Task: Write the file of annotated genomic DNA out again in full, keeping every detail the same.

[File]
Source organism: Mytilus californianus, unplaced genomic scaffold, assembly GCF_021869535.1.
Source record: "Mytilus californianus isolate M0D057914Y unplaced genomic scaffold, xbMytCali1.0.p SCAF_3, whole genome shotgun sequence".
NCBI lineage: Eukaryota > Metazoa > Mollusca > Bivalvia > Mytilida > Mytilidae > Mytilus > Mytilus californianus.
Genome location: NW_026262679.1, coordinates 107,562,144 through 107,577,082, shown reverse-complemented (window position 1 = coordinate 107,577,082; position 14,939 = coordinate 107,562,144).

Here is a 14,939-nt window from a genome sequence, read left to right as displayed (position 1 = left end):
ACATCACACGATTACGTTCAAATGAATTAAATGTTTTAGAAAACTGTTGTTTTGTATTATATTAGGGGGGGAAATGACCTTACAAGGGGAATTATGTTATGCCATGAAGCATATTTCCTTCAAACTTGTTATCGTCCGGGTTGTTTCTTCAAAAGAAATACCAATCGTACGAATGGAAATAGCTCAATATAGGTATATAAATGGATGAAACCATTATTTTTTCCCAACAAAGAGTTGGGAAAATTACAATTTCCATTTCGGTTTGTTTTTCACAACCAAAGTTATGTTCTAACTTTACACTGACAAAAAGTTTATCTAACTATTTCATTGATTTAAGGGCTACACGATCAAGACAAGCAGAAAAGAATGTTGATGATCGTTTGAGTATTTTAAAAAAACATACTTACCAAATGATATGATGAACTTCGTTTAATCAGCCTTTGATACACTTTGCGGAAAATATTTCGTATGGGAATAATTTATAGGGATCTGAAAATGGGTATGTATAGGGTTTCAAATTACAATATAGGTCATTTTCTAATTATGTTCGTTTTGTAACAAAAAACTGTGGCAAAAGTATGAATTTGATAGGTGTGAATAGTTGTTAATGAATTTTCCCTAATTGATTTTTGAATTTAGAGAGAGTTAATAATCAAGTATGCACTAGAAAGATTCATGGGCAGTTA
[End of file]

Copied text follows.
Source organism: Mytilus californianus, unplaced genomic scaffold, assembly GCF_021869535.1.
Source record: "Mytilus californianus isolate M0D057914Y unplaced genomic scaffold, xbMytCali1.0.p SCAF_3, whole genome shotgun sequence".
NCBI lineage: Eukaryota > Metazoa > Mollusca > Bivalvia > Mytilida > Mytilidae > Mytilus > Mytilus californianus.
Genome location: NW_026262679.1, coordinates 107,562,144 through 107,577,082, shown reverse-complemented (window position 1 = coordinate 107,577,082; position 14,939 = coordinate 107,562,144).

Here is a 14,939-nt window from a genome sequence, read left to right as displayed (position 1 = left end):
ACATCACACGATTACGTTCAAATGAATTAAATGTTTTAGAAAACTGTTGTTTTGTATTATATTAGGGGGGGAAATGACCTTACAAGGGGAATTATGTTATGCCATGAAGCATATTTCCTTCAAACTTGTTATCGTCCGGGTTGTTTCTTCAAAAGAAATACCAATCGTACGAATGGAAATAGCTCAATATAGGTATATAAATGGATGAAACCATTATTTTTTCCCAACAAAGAGTTGGGAAAATTACAATTTCCATTTCGGTTTGTTTTTCACAACCAAAGTTATGTTCTAACTTTACACTGACAAAAAGTTTATCTAACTATTTCATTGATTTAAGGGCTACACGATCAAGACAAGCAGAAAAGAATGTTGATGATCGTTTGAGTATTTTAAAAAAACATACTTACCAAATGATATGATGAACTTCGTTTAATCAGCCTTTGATACACTTTGCGGAAAATATTTCGTATGGGAATAATTTATAGGGATCTGAAAATGGGTATGTATAGGGTTTCAAATTACAATATAGGTCATTTTCTAATTATGTTCGTTTTGTAACAAAAAACTGTGGCAAAAGTATGAATTTGATAGGTGTGAATAGTTGTTAATGAATTTTCCCTAATTGATTTTTGAATTTAGAGAGAGTTAATAATCAAGTATGCACTAGAAAGATTCATGGGCAGTTA